Cause of Death of Mexican Wolf in Arizona Determined to be Lightning

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U.S. Fish and Wildlife Service personnel at the National Fish and Wildlife Forensics Lab in Oregon have determined the cause of death for a Mexican wolf found dead in August in the Apache-Sitgreaves National Forests (ASNF) of eastern Arizona. Necropsy test results revealed it was killed by a lightning strike. The wolf, known as AF1110, was the alpha female for the Hawks Nest Pack.

Members of the Interagency Field Team (IFT) were initially alerted to the situation when they received a mortality signal from the animal’s telemetry collar during a routine survey. Upon investigating the site the following day, they located and recovered the carcass in an open meadow containing standing water. There were frequent, strong thunderstorms in this area during the latter part of August.

The Hawks Nest Pack was one of three packs in Arizona directly affected by the Wallow Fire this past summer – the largest wildfire on record in Arizona. The fire burned over the pack’s primary den site in June. However, AF1110 and other pack members were able to move the pups-of-the-year to a safer area nearby. The IFT documented that AF1110 produced at least six pups this year.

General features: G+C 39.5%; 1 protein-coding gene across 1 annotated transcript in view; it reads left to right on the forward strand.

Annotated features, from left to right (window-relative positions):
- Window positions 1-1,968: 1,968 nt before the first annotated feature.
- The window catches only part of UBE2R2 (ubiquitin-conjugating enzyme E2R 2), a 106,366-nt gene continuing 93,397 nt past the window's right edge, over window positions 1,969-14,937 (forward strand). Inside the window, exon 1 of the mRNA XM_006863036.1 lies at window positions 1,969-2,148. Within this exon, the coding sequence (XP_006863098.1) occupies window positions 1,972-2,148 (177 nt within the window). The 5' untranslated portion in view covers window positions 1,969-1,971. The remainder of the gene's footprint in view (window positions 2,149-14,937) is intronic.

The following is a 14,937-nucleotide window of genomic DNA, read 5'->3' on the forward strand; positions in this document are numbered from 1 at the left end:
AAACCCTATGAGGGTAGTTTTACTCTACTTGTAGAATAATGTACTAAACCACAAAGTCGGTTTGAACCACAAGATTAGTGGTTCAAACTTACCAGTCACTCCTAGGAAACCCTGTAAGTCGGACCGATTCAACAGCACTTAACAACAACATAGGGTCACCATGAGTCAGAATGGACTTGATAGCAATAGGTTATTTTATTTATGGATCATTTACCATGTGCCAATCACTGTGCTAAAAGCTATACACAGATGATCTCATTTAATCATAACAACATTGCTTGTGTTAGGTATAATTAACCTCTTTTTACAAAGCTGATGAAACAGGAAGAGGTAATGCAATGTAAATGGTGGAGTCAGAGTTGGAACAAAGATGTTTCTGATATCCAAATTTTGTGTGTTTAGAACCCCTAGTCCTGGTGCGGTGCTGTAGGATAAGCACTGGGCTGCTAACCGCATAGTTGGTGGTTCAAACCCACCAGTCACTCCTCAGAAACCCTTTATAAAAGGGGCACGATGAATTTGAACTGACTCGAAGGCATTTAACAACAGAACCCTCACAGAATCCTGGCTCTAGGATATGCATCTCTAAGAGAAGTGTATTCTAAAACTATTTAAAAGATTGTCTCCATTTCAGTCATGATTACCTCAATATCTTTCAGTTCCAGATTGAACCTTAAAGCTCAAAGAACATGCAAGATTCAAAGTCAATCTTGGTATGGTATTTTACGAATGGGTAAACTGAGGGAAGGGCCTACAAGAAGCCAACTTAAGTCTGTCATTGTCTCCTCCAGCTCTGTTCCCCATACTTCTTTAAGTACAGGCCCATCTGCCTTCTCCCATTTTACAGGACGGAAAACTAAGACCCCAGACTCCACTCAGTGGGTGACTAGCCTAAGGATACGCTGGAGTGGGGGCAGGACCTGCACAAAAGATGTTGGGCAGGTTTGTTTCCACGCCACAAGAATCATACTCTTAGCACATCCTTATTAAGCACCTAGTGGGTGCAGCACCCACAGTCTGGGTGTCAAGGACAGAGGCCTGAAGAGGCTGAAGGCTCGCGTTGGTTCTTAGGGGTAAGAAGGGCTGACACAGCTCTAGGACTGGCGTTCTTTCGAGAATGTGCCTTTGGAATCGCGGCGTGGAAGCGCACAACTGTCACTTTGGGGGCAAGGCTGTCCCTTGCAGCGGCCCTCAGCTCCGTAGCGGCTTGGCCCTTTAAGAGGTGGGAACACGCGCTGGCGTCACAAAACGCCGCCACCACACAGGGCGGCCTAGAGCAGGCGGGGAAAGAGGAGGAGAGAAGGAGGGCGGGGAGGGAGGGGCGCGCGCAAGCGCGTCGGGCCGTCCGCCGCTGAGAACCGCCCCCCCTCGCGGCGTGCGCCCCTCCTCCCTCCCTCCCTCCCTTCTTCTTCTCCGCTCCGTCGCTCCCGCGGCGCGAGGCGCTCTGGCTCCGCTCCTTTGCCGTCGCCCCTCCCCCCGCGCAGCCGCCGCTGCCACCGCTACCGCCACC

Current surviving pack members include adult male AM1038, juvenile female f1208, and two pups wearing telemetry collars – male pup mp1244 and female pup fp1247. At least one other pup is currently traveling with the pack. Another yearling male captured and collared by the IFT in October, m1248, is alive, but no longer traveling with the pack. AM1038 is most likely the sire of the pups produced by the Hawks Nest Pack this year. The pups are weaned and have been traveling with the other pack members throughout the pack’s territory on the ASNF.

AF1110 was one of the most consistent breeding females in the reintroduction project over the past few years. The breeding male from the Hawks Nest Pack was illegally killed in 2010, but AF1110 apparently established a bond with AM1038 earlier this year. AM1038 had previously been the breeding male for the Fox Mountain Pack in New Mexico. Its telemetry collar apparently ceased working effectively, as the IFT last located the collar signal in December 2009 during a routine aerial telemetry flight. This past October, the IFT located AM1038 once again, but now traveling with the other Hawks Nest members in the pack’s traditional territory.

Mexican wolf reintroduction in the Southwest is a joint effort by the U.S. Fish and Wildlife Service, Arizona Game and Fish Department, White Mountain Apache Tribe, USDA Forest Service, USDA Animal and Plant Health Inspection Service - Wildlife Services, and other stakeholders.

Comments

Better Game

At the risk of being unpopular for not jumping in on the Big Bad Wolf rants... when there are healthy predators, the game populations improve.  This is because predators go after the easy prey.  The sick, old and injured.  That strengthens the heard and produces more trophy animals.

cowgal's picture

That's just an old wives

That's just an old wives tale, buckaroo. Too many videos show packs of wolves taking down TROPHY sized elk! They do not look sick or injured. Wolves run in packs and take out whatever they want to, doesn't matter if it's sick or injured. How about livestock?